3 Keys to Avoiding Dental Practice Technology Mistakes
As modern dentistry evolves, new products are constantly entering the market, all with the ability to outperform old technology. While investing in the latest and greatest should save time and money, that’s not always the case.
There are key steps you can take to avoid tech purchase mistakes. Having a clear roadmap, taking a holistic approach, and getting help from an advisor can help you avoid an expensive and time-consuming process.
1. Purchase with a Roadmap
Going down the technology investment path without fully comprehending what’s necessary for a product’s integration can be costly. Picture this: after speaking with a salesperson, you’re convinced to purchase a modern piece of dental technology that would provide patients with a higher level of care and bring in new business.
“As you begin to integrate the new product into your office, you are told that you need to run an additional 15 wires to get it to operate, which will cost you another $2,500,” says Eric Adams, Information Technology Operations Manager at Integrity Systems & Solutions. “That’s sometimes where the disconnect is. It’s not that you’re being sold things that don’t actually give you a benefit. It’s that you’re sold things that give you a benefit, but that you don’t always get the whole story.”
Understanding what a product does, and how to get the most out of it is necessary in order to see a return on investment. There’s a multitude of factors you need to consider before you buy, Adams adds:
Does the product have security risks?
Are there any additional costs (like running 15 wires) that you didn’t know about?
Are there subscriptions?
Are there ongoing maintenance costs?
All of these elements need to be taken into consideration when making an investment. Asking the right questions can provide you with insight into the full benefits (and limitations) a new product brings to your practice.
2. Integrate New Products from a Holistic Standpoint
When you’re looking at investing in new technology, it is best to approach it holistically. No one piece of technology stands alone—it’s all part of a technological ecosystem.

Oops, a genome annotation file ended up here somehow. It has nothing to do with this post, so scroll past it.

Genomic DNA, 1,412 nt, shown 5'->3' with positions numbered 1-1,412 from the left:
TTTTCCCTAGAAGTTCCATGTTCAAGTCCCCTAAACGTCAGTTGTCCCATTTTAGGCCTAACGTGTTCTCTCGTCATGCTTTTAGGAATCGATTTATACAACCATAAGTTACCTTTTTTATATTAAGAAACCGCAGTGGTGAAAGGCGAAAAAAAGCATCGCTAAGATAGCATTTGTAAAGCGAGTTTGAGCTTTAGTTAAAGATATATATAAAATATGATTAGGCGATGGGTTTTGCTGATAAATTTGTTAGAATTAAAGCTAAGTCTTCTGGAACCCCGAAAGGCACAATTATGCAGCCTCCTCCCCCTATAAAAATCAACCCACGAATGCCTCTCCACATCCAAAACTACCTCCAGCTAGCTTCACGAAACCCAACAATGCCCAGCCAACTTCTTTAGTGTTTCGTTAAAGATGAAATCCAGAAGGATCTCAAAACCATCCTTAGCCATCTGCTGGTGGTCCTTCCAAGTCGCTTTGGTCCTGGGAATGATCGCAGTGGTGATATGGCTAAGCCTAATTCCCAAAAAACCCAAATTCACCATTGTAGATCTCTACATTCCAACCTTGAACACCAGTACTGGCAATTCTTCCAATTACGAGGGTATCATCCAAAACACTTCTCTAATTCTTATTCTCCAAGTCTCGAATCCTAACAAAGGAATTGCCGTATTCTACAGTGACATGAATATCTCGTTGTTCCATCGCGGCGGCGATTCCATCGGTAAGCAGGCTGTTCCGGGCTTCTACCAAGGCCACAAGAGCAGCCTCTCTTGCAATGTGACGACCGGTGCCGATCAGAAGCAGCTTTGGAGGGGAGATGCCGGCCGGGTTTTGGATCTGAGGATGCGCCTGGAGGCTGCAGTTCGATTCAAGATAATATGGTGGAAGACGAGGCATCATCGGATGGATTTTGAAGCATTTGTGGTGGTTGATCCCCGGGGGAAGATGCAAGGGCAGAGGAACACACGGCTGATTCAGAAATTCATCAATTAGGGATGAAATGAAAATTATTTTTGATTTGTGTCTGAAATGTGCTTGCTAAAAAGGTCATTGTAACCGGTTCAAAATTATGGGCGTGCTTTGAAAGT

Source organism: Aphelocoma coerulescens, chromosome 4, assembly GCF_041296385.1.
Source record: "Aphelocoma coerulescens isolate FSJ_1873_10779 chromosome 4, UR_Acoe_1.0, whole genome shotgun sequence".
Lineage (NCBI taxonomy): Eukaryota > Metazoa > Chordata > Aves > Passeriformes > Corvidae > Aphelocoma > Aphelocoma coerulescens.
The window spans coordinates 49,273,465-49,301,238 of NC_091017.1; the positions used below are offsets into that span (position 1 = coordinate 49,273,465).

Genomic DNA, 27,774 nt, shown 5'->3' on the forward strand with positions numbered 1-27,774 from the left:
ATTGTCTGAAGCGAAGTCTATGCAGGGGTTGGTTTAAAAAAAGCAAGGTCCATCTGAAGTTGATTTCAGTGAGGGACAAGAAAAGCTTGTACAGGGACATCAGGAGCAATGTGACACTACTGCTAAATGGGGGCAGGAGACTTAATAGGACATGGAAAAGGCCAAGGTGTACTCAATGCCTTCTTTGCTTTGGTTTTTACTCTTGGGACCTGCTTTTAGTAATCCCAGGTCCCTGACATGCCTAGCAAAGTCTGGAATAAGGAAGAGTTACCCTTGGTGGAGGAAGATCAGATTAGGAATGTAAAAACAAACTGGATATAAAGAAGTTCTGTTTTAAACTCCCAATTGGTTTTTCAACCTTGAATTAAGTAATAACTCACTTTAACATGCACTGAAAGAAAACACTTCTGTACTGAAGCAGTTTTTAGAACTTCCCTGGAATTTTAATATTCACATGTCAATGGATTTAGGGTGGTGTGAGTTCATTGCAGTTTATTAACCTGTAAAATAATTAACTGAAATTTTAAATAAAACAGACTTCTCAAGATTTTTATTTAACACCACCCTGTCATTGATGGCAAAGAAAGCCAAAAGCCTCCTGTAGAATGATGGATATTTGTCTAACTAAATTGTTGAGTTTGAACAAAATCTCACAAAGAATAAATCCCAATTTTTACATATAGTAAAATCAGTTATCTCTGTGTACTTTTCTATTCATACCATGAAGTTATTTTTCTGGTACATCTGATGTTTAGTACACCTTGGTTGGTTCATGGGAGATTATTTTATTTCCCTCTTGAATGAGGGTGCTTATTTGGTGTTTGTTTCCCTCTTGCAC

“Complacency in updating current technology can be costly,” says Sales & Marketing Manager Daryl Smith. “For example, routine maintenance upgrades and replacements are nominal measures taken to ensure a system operates smoothly; however, when neglected, they can become an overwhelming and expensive project your business may not have the time or funds to support. That said, you can’t integrate any single piece of technology without understanding its impact on your ecosystem as a whole. The wrong piece of hardware can be incompatible with your practice management software, creating a problem, rather than a solution, which is an entirely different kind of unexpected cost—and consequence.”
Before you finalize any investment, you need to ensure that it works with your existing practice solutions as a whole.
3. Utilize a Trusted Advisor
One way to avoid potential conflict is to find a trusted tech advisor who understands both dental practice needs and the related technology landscape.
“Getting answers about a potential investment is difficult when you don’t know the questions to ask,” notes Jon Northway, co-founder and Senior Technology Consultant at Integrity. “While salespeople may have excellent solutions, it’s easy to fall into the trap of purchasing a flashy new product only to discover it’s almost useless to your business. An agnostic advisor, like Integrity, brings clarity to what should be an exciting new purchase.”
As an objective third party with no stake in the game, an advisor’s job is to educate you on both the positive and negative outcomes of a potential investment and prevent you from making costly mistakes such as investing in tech that doesn’t work with a legacy system or isn’t user-friendly. Above all, they look at your ecosystem in its entirety, helping you find solutions designed to pay off either immediately or as quickly as possible—in productivity, smoother operations, and revenue—which should be the point of any new tech purchase.